->     if the bug is prevented, what restrictions does the workaround impose.
-
-Should be no restrictions - anyone with enough privileges to run
-system-config-firewall also has enough privileges to run service libvirt
-reload.
Comment 18 Laine Stump 2010-11-16 16:26:52 EST
Just noticed a typo in the recommended workaround for the problem...
Comment 19 Laine Stump 2010-11-16 16:26:52 EST
    Technical note updated. If any revisions are required, please edit the "Technical Notes" field
    accordingly. All revisions will be proofread by the Engineering Content Services team.
    
    Diffed Contents:
@@ -1 +1 @@
-Libvirt uses transient iptables rules for managing NAT or bridging to virtual machine guests. Any external command that reloads iptables state ( such as running system-config-firewall) will overwrite the entries needed by libvirt. Consequently, after running any command or tool that changes the state of iptables, guests may lose access the network. To work around this issue, use the command 'service libvirt reload' to restore libvirt's additional iptables rules.+Libvirt uses transient iptables rules for managing NAT or bridging to virtual machine guests. Any external command that reloads iptables state ( such as running system-config-firewall) will overwrite the entries needed by libvirt. Consequently, after running any command or tool that changes the state of iptables, guests may lose access the network. To work around this issue, use the command 'service libvirtd reload' to restore libvirt's additional iptables rules.
Comment 30 Peter Krempa 2014-03-26 04:53:23 EDT
In RHEL 7 libvirt now uses firewalld which preserves firewall rules added by libvirt even through restarts:

[root@winston ~]# iptables -L -t nat
Chain PREROUTING (policy ACCEPT)
target     prot opt source               destination         

Chain INPUT (policy ACCEPT)
target     prot opt source               destination         

Chain OUTPUT (policy ACCEPT)
target     prot opt source               destination         

Chain POSTROUTING (policy ACCEPT)
target     prot opt source               destination         
MASQUERADE  tcp  --  192.168.122.0/24    !192.168.122.0/24     masq ports: 1024-65535
MASQUERADE  udp  --  192.168.122.0/24    !192.168.122.0/24     masq ports: 1024-65535
MASQUERADE  all  --  192.168.122.0/24    !192.168.122.0/24    
[root@winston ~]# systemctl restart firewalld
[root@winston ~]# iptables -L -t nat
Chain PREROUTING (policy ACCEPT)
target     prot opt source               destination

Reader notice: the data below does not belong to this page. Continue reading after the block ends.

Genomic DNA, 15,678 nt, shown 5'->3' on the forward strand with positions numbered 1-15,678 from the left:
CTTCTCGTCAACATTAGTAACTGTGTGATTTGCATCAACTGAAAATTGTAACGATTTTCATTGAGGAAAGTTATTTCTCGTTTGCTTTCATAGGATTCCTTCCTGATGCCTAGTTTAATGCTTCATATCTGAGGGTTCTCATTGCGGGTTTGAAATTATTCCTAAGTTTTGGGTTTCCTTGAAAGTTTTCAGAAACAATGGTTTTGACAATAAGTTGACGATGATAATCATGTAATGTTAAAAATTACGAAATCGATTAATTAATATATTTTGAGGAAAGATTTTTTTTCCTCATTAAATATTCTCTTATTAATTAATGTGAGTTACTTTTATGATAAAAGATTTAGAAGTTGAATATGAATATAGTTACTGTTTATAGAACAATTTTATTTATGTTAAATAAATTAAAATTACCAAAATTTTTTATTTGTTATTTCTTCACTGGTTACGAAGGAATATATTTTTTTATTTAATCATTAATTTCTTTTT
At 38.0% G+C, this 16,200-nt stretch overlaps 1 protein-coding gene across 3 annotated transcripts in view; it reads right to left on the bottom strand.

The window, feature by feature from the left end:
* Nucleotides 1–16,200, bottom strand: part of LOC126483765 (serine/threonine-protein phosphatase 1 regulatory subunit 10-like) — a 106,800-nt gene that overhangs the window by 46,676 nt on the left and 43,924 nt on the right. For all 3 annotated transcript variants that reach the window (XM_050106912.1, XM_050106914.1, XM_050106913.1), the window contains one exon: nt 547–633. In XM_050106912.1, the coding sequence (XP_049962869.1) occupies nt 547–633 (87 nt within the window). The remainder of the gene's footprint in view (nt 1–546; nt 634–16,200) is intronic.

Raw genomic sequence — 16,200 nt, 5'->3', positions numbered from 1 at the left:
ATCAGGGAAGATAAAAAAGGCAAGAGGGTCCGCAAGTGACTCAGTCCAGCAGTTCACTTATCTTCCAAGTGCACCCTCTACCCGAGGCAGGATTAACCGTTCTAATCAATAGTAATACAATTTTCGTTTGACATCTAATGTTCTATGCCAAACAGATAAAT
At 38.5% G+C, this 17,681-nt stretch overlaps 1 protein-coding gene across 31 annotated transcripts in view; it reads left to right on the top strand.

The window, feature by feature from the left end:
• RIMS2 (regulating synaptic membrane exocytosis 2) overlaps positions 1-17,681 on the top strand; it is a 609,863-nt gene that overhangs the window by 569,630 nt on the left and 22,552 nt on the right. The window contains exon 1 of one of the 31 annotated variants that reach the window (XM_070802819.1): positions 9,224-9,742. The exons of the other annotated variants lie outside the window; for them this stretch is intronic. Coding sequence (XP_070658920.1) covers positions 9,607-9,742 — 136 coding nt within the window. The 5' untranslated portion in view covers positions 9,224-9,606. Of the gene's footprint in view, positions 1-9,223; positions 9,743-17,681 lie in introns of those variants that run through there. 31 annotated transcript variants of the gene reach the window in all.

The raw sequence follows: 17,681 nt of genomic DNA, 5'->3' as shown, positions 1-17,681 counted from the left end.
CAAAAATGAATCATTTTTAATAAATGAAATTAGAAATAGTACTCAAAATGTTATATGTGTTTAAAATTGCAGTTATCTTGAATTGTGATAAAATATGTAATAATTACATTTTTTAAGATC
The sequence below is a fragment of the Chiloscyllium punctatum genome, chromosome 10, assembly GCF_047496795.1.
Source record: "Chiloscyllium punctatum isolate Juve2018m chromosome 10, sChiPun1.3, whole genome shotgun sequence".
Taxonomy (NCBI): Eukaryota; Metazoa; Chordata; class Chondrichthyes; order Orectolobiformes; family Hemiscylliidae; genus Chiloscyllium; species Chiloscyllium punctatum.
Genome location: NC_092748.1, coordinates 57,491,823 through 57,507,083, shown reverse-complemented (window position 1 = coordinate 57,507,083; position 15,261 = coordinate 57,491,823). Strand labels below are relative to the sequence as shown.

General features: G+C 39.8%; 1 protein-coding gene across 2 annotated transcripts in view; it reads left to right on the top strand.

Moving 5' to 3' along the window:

Chain INPUT (policy ACCEPT)
target     prot opt source               destination         

Chain OUTPUT (policy ACCEPT)
target     prot opt source               destination         

Chain POSTROUTING (policy ACCEPT)
target     prot opt source               destination         
MASQUERADE  tcp  --  192.168.122.0/24    !192.168.122.0/24     masq ports: 1024-65535
MASQUERADE  udp  --  192.168.122.0/24    !192.168.122.0/24     masq ports: 1024-65535
MASQUERADE  all  --  192.168.122.0/24    !192.168.122.0/24    

I'm marking this as test-only and moving back to 7.0 as it's already fixed.
Comment 31 Jincheng Miao 2014-03-31 23:47:56 EDT
According to Comment 30 from Peter,
I tested it on RHEL-7.0-20140326.0, and iptables rules can get back after restarted firewalld. And the guest can ping to the target outside.

# iptables -L -t nat
Chain PREROUTING (policy ACCEPT)
target     prot opt source               destination         

Chain INPUT (policy ACCEPT)
target     prot opt source               destination         

Chain OUTPUT (policy ACCEPT)
target     prot opt source               destination         

Chain POSTROUTING (policy ACCEPT)
target     prot opt source               destination         
MASQUERADE  tcp  --  192.168.122.0/24    !192.168.122.0/24     masq ports: 1024-65535
MASQUERADE  udp  --  192.168.122.0/24    !192.168.122.0/24     masq ports: 1024-65535
MASQUERADE  all  --  192.168.122.0/24    !192.168.122.0/24    

# systemctl restart firewalld 

# iptables -L -t nat
Chain PREROUTING (policy ACCEPT)
target     prot opt source               destination         

Chain INPUT (policy ACCEPT)
target     prot opt source               destination         

Chain OUTPUT (policy ACCEPT)
target     prot opt source               destination         

Chain POSTROUTING (policy ACCEPT)
target     prot opt source               destination         
MASQUERADE  tcp  --  192.168.122.0/24    !192.168.122.0/24     masq ports: 1024-65535
MASQUERADE  udp  --  192.168.122.0/24    !192.168.122.0/24     masq ports: 1024-65535
MASQUERADE  all  --  192.168.122.0/24    !192.168.122.0/24    
MASQUERADE  tcp  --  192.168.122.0/24    !192.168.122.0/24     masq ports: 1024-65535

The only different is there is redundant rule for tcp MASQUERADE of 192.168.122.0/24. But it not affect this virtual network.
Comment 32 zhoujunqin 2014-04-03 05:59:47 EDT
Seen  Comment 31,and i also get the same result,so set it as verified.
Comment 35 Ludek Smid 2014-06-13 07:34:11 EDT
This request was resolved in Red Hat Enterprise Linux 7.0.

Contact your manager or support representative in case you have further questions about the request.